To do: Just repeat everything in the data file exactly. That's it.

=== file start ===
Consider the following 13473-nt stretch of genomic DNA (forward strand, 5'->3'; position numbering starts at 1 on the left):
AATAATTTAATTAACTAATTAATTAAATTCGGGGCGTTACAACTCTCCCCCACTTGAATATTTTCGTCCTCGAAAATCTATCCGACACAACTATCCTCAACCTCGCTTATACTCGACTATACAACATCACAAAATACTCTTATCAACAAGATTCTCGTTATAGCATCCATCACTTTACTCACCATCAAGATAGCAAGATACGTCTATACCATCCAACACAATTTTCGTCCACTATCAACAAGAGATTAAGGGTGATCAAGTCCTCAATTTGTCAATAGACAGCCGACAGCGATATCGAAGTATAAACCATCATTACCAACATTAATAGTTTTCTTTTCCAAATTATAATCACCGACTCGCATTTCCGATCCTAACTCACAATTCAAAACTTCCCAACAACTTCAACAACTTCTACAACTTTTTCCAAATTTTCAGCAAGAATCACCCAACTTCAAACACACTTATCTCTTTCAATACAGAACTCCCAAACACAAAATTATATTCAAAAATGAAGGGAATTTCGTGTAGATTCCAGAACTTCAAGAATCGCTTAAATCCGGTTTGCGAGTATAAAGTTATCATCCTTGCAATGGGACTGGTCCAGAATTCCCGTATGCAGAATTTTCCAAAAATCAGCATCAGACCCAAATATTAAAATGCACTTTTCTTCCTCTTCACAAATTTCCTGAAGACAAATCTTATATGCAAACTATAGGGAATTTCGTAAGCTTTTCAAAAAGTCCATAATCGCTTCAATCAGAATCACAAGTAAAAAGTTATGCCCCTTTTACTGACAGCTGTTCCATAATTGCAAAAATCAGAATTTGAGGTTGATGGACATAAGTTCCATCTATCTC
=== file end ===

Consider the following 13473-nt stretch of genomic DNA (forward strand, 5'->3'; position numbering starts at 1 on the left):
AATAATTTAATTAACTAATTAATTAAATTCGGGGCGTTACAACTCTCCCCCACTTGAATATTTTCGTCCTCGAAAATCTATCCGACACAACTATCCTCAACCTCGCTTATACTCGACTATACAACATCACAAAATACTCTTATCAACAAGATTCTCGTTATAGCATCCATCACTTTACTCACCATCAAGATAGCAAGATACGTCTATACCATCCAACACAATTTTCGTCCACTATCAACAAGAGATTAAGGGTGATCAAGTCCTCAATTTGTCAATAGACAGCCGACAGCGATATCGAAGTATAAACCATCATTACCAACATTAATAGTTTTCTTTTCCAAATTATAATCACCGACTCGCATTTCCGATCCTAACTCACAATTCAAAACTTCCCAACAACTTCAACAACTTCTACAACTTTTTCCAAATTTTCAGCAAGAATCACCCAACTTCAAACACACTTATCTCTTTCAATACAGAACTCCCAAACACAAAATTATATTCAAAAATGAAGGGAATTTCGTGTAGATTCCAGAACTTCAAGAATCGCTTAAATCCGGTTTGCGAGTATAAAGTTATCATCCTTGCAATGGGACTGGTCCAGAATTCCCGTATGCAGAATTTTCCAAAAATCAGCATCAGACCCAAATATTAAAATGCACTTTTCTTCCTCTTCACAAATTTCCTGAAGACAAATCTTATATGCAAACTATAGGGAATTTCGTAAGCTTTTCAAAAAGTCCATAATCGCTTCAATCAGAATCACAAGTAAAAAGTTATGCCCCTTTTACTGACAGCTGTTCCATAATTGCAAAAATCAGAATTTGAGGTTGATGGACATAAGTTCCATCTATCTC